How do we solve a problem like harassment?

There’s been some strong feelings voiced about a group of fans boycotting Celtic Park for 2 matches.

One thing is certain, the club need to let us know where they stand in all of this.

Some fans are for the boycott, some are against it; but it seems that one thing most of us are agreed on is that this apparent organised harassment of a group of football fans is unnecessary and may infact serve as a catalyst to provoke a reaction that actually warrants the, no doubt, considerable volume of tax payer’s money required to sustain this level of attention. Is there an effort to justify police funding and validate the Offensive Behavior Bill which has, according to recent release of statistics, thus far failed to show results?

Cool heads are required at this stage.

That said, I believe it is now time for measured action.

The question now is:

Who do we target to make our points heard: The club? The authorities? Politicians?

What is the most effective way to get our point across? Is it a large-scale, peaceful demo? Is it a petition to remove the fan targeting legislation so hurriedly rushed through? Is it wider-spread boycotts to put pressure on the club?

What will give us maximum exposure in the media, and more importantly, help us to put a stop to the demonization of football fans?

Or do we just ignore it and hope it goes away?

Whatever action(s) decided, if any, it must be organised, measured and have the backing of the majority of fans.

The point of this blog post is to start a discussion as to what we, as football supporters should do next.

After all, whether it be beating Barcelona or standing up for the minority, we’re all in this together….

11 thoughts on “How do we solve a problem like harassment?

  1. tiltic says:

    Agree that rash action would be counter productive.Wrote to MSP after Hibs and think Udinese about overt filming of Green Brigade and reply was that this was perfectly acceptable.don’t know if visitng MSP surgeries would help. With @jcelticservant’s tweet this evening do all fams groups need to have dialogue with Celtic

  2. Vinny Cannon says:

    A good start is to publicly document each and every case for all to see, no matter how small. A blog/website that simply states the facts as they happen – where, when, who, what was said.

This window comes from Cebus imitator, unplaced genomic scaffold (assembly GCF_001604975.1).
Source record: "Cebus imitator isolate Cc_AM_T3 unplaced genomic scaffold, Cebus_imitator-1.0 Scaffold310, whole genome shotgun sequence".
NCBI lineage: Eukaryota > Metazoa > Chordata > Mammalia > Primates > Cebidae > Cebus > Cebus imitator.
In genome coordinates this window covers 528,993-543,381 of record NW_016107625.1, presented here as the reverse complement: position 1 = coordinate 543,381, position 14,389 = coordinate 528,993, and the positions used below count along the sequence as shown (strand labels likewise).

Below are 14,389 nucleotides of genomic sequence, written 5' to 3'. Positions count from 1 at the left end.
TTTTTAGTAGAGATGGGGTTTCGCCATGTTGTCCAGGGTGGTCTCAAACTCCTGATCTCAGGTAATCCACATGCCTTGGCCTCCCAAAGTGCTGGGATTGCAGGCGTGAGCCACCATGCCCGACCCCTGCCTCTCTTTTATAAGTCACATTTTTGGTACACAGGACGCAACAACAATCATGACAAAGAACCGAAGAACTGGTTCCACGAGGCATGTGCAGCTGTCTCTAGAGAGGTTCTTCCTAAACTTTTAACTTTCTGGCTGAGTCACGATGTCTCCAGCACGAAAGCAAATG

3. pflan says:

    I imagine that the vast majority of Celtic fans do not know the harassment the GB face at every home game. So the fact that the wider support is starting to discuss it is positive, and I imagine, if one exists, Part 1 of the plan. Part 2 would be to consolidate opinion and generate a concerted, public response.

    The introduction of the Offensive Behaviour and Threatening Communications (Scotland) Act 2012 has created an environment in which being a football fan, especially a football fan with particular political and/or cultural views, is criminal in the eyes of ‘reasonable people’. It may be that the concerted response could be in calling for this piece of legislation to be withdrawn at the end of this year, as it has spectacularly failed from its conception to its enforcement.

    I also agree that the club need to make clear their position. Was it not two seasons ago that the board were trying to break up the section. If that had happened I doubt that we would we have seen that full stadium display against Barca, or any of the many other colourful, humorous, and yes sometimes controversial displays over the past year or two. The club are quick to make financial gain off of the GB, I think that it is time they gave something back. We as fellow supporters are quick to sing and dance with them and take pictures of the displays, feeling a sense of pride that they are part of us. I think that it is time we gave something back.

  4. barcabuster says: